The death toll from the wildfires that tore across Maui this week is expected to rise as residents who escaped the flames in the town of Lahaina begin to return to what’s left of their homes, most of which were burned to the ground.
"Lahaina, with a few rare exceptions, has been burned down," Hawaii Gov. Josh Green said Thursday after touring the devastation. "Without a doubt, it feels like a bomb was dropped on Lahaina."
At least 67 people are confirmed dead, and Green said the total number of fatalities was likely to exceed the state record of 61 who died in a tsunami on the Big Island in 1960. Cadaver-sniffing dogs were brought in to assist in the search for remains.
At least 1,700 structures in Lahaina were destroyed or heavily damaged by the wildfires, which began Tuesday and quickly spread due to abnormally dry conditions and winds from Hurricane Dora as it passed hundreds of miles to the south, forcing thousands in the tourist hot spot to make desperate escapes.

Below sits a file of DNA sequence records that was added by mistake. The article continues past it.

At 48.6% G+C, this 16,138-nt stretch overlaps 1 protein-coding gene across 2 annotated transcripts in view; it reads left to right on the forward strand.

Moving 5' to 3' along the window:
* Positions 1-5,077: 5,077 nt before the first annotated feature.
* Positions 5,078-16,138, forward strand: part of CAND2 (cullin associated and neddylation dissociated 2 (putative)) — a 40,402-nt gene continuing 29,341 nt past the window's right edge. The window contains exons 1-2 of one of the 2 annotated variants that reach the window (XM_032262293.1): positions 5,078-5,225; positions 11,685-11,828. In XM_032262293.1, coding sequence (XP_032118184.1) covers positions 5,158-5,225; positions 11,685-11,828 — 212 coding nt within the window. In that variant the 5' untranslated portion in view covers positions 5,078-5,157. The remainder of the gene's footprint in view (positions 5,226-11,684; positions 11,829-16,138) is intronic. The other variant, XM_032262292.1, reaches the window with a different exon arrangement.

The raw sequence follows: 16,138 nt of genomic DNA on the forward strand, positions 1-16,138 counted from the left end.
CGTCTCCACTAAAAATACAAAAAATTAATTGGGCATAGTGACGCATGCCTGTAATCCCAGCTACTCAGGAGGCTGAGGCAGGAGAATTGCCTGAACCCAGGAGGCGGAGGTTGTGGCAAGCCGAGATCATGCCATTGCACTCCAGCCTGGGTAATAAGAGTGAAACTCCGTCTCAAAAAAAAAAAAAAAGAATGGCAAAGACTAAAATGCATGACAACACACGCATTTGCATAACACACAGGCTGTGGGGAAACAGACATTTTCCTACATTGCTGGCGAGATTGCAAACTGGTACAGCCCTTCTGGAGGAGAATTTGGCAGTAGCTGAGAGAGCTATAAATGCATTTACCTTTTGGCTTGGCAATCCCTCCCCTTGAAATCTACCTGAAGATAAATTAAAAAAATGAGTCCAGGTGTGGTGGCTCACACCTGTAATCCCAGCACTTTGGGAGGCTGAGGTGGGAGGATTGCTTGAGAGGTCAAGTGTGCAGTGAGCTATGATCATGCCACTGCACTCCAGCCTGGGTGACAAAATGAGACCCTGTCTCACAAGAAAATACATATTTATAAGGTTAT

More coverage of the wildfires on Yahoo News
The U.S. Coast Guard said Wednesday that it had rescued more than 50 people who jumped into the Pacific Ocean to escape the flames.
Survivors told the Associated Press that Hawaii’s famous emergency warning system, which consists of 400 sirens positioned across the island chain, didn’t alert them as fires raced toward their homes, and they realized they were in danger only when they saw the approaching fires.
Hawaii emergency management records show no indication that warning sirens sounded before people ran for their lives.
“They were basically self-evacuating, with fairly little notice,” Maui Fire Department Chief Brad Ventura said, according to the AP.
Earlier this week, President Biden approved a disaster declaration for Hawaii to unlock federal aid for those affected by fires.
“Our prayers are with the people of Hawaii,” he said Thursday. “But not just our prayers — every asset we have will be available to them.”